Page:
I felt so much pain in my heart. I told my boss, “[I spent] so many years working for you. So many. And you don’t trust us to tell us that you sold the store yesterday?” We worked everyday, Sunday to Sunday. I never left her. I never had time for myself, except on the holidays when they closed the store.
The other girls were telling me not to cry because I was already sick. I was 38 or 39 when I got my surgery and it still affected me.
I had no other place to go. I was jobless. I started crying. I was old and I couldn’t find a job. I was trying to keep my job. It was really bad. My daughter was asking me, “Mommy, what happened?” because I was crying really bad. I told her what happened. My daughter said, “Mommy, don’t worry about it. I got you, I’m behind you, mommy.”
She only gave me $400 for my last check. I couldn’t sustain myself with that. I paid my rent, I paid my bills, I paid for my daughter, I paid for everything. I asked her, “That’s it? What am I going to do with $400? I have no job, nowhere to go.” And she said, “That’s all I have.” But she had just sold the store.
I was 55 when I left the store. It’s been 8 years since I left the store and I never called her back. But it’s OK. I asked God to bless her. If my daughter didn’t have a job at that time, I don’t know what would have happened. After that, I never worked again. I went to Downtown LA so many times and other stores but I never found another job.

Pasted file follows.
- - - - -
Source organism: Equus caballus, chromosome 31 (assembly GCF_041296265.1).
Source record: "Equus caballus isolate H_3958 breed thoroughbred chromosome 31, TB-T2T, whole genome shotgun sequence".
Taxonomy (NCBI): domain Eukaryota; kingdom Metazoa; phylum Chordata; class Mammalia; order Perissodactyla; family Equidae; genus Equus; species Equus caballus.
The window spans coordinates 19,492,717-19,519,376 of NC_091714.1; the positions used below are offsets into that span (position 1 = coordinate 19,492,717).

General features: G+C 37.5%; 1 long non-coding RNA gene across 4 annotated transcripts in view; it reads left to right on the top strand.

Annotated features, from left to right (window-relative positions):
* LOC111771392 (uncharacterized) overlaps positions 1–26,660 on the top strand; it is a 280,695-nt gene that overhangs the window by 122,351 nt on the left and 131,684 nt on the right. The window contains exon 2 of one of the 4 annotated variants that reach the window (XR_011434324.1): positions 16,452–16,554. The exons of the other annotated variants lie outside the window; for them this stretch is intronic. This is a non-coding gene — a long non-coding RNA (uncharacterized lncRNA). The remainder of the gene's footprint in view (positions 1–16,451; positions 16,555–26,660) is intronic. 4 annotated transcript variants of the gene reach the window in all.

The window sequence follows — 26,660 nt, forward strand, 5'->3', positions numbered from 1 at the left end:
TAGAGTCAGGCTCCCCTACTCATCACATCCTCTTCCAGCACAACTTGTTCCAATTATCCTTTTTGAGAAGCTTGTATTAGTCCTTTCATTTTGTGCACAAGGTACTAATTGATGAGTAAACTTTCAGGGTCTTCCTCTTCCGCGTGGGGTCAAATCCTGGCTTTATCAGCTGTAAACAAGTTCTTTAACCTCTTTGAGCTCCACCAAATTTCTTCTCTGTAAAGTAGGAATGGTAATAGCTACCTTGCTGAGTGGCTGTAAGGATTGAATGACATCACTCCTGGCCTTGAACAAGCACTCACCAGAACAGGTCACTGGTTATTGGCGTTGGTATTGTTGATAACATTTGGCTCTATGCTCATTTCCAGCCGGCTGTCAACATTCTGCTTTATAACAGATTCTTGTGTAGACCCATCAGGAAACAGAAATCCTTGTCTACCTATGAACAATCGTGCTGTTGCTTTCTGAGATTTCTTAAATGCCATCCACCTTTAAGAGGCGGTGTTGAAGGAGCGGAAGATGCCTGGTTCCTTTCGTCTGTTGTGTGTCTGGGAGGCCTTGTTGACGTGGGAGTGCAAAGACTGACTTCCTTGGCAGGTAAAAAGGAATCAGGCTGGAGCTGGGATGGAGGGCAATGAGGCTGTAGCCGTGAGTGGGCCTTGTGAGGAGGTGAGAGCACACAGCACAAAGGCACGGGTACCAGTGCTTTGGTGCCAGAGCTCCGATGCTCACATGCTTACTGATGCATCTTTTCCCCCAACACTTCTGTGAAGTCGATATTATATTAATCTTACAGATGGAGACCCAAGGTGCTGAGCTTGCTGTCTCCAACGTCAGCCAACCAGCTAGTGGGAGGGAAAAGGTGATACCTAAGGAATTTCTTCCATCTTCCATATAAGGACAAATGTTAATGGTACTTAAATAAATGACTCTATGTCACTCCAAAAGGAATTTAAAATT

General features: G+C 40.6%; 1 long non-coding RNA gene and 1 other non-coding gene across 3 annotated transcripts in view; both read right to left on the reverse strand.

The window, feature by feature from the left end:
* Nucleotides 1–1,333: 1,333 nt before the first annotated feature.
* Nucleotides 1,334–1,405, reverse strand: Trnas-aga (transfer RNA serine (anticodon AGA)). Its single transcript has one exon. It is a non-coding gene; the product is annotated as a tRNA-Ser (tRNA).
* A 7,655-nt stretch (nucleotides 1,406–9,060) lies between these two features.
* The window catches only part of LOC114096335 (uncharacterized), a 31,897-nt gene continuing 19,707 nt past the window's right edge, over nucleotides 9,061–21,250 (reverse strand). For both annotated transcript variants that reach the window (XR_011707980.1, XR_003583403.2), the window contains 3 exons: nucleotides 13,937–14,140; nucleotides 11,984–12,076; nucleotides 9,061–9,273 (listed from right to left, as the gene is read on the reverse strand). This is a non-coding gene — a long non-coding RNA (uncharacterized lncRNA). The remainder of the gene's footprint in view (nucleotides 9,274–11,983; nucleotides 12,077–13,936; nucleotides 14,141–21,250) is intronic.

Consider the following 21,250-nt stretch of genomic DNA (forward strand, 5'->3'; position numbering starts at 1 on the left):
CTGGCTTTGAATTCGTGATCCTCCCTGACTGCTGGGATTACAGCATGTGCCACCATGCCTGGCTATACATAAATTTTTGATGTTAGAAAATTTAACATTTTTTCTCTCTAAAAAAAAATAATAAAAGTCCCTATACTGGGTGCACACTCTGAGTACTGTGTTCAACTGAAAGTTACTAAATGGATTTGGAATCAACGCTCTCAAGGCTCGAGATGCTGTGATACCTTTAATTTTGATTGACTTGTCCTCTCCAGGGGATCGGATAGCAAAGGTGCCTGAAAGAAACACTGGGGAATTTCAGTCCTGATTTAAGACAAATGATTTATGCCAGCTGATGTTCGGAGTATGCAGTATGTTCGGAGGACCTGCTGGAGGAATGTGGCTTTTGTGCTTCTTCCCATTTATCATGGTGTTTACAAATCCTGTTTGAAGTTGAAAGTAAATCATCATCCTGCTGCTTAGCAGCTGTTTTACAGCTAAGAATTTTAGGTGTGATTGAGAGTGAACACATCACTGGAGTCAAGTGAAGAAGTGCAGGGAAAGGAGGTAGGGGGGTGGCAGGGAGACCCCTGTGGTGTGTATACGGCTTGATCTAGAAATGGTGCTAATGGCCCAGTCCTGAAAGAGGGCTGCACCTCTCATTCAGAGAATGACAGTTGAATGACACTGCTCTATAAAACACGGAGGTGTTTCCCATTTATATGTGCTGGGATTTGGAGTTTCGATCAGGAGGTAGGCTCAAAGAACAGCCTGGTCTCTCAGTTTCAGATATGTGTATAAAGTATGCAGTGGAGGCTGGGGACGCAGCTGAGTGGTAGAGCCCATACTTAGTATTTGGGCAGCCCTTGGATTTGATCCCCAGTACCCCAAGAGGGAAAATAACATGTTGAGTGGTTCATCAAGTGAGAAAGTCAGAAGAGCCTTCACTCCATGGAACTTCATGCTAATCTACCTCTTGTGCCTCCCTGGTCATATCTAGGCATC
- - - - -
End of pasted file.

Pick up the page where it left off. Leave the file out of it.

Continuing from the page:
What have you been during quarantine?
Sometimes I take care of kids. But I’m too stupid. I get too attached with my kids. I actually babysat a kid last month. I made him slippers, a scarf, a hat, a little face mask…But the lady’s granddaughter was back in town and so they didn’t need me anymore. So right now, I’m on vacation.
I’ve been taking care of so many kids. One of them is already in high school. I took care of Christian, Leo, Justin, Vicki, Aiden, Javier, Naomi…When I wasn’t employed, I used to babysit kids. When my daughter was young, I didn’t want to work because I wanted to stay home with my daughter.
I tell my aunts to tell her friends and her friends tell her friends…that’s how I find kids to babysit. My daughter says, “Maybe one day, they’ll take care of you.”
Are you married?
I married my husband in December when I was four months pregnant in 1987. He tried to beat me up, but the police took him. We separated from there.
After I gave birth, he came to the house drunk. I opened the door a little bit because I was in the night gown and he pushed the door open and pushed me down. He wanted to see my daughter but she was in my aunt’s house. When he found out that my daughter wasn’t there, he slapped me and I ran away to my aunt’s house.
My aunt confronted him and said, “Never hit Jennifer again. Never come again. If you want to see your daughter, come sober.”
Then he saw the baby and he told me, “If you don’t take care of the baby, I’m going to take her away. And I was scared. Really scared. But I was angry. I told him, “I carried her for nine months in my stomach. She’s my baby. The police are coming so go away.”
He left and he came back later that night to say goodbye to the baby because he was going to leave.
I didn’t see him again until my daughter was five years old.